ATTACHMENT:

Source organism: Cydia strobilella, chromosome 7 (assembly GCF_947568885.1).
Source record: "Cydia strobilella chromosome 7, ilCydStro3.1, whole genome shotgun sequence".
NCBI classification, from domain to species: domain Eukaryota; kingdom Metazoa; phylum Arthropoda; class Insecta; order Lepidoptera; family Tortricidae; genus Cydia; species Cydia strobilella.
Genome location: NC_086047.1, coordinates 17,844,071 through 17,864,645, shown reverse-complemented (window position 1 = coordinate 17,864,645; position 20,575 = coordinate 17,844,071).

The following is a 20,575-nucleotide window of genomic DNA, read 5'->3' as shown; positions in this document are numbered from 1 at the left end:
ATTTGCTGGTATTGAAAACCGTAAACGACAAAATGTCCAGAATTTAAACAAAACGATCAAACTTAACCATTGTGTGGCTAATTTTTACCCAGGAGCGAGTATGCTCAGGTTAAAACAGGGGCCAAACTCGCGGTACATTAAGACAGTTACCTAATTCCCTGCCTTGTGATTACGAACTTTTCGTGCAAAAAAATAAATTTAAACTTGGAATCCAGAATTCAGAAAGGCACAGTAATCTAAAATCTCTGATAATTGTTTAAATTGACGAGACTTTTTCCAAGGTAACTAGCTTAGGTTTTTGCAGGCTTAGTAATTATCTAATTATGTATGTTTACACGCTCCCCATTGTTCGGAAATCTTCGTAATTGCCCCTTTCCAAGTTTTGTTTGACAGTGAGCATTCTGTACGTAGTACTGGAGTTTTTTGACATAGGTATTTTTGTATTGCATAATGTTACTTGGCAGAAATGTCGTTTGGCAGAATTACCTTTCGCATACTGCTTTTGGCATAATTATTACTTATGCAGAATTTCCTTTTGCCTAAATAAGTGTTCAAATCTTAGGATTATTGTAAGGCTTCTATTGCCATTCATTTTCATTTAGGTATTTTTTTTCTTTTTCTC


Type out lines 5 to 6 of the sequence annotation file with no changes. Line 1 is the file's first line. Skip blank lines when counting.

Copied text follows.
The following is a 20,575-nucleotide window of genomic DNA, read 5'->3' as shown; positions in this document are numbered from 1 at the left end:
ATTTGCTGGTATTGAAAACCGTAAACGACAAAATGTCCAGAATTTAAACAAAACGATCAAACTTAACCATTGTGTGGCTAATTTTTACCCAGGAGCGAGTATGCTCAGGTTAAAACAGGGGCCAAACTCGCGGTACATTAAGACAGTTACCTAATTCCCTGCCTTGTGATTACGAACTTTTCGTGCAAAAAAATAAATTTAAACTTGGAATCCAGAATTCAGAAAGGCACAGTAATCTAAAATCTCTGATAATTGTTTAAATTGACGAGACTTTTTCCAAGGTAACTAGCTTAGGTTTTTGCAGGCTTAGTAATTATCTAATTATGTATGTTTACACGCTCCCCATTGTTCGGAAATCTTCGTAATTGCCCCTTTCCAAGTTTTGTTTGACAGTGAGCATTCTGTACGTAGTACTGGAGTTTTTTGACATAGGTATTTTTGTATTGCATAATGTTACTTGGCAGAAATGTCGTTTGGCAGAATTACCTTTCGCATACTGCTTTTGGCATAATTATTACTTATGCAGAATTTCCTTTTGCCTAAATAAGTGTTCAAATCTTAGGATTATTGTAAGGCTTCTATTGCCATTCATTTTCATTTAGGTATTTTTTTTCTTTTTCTC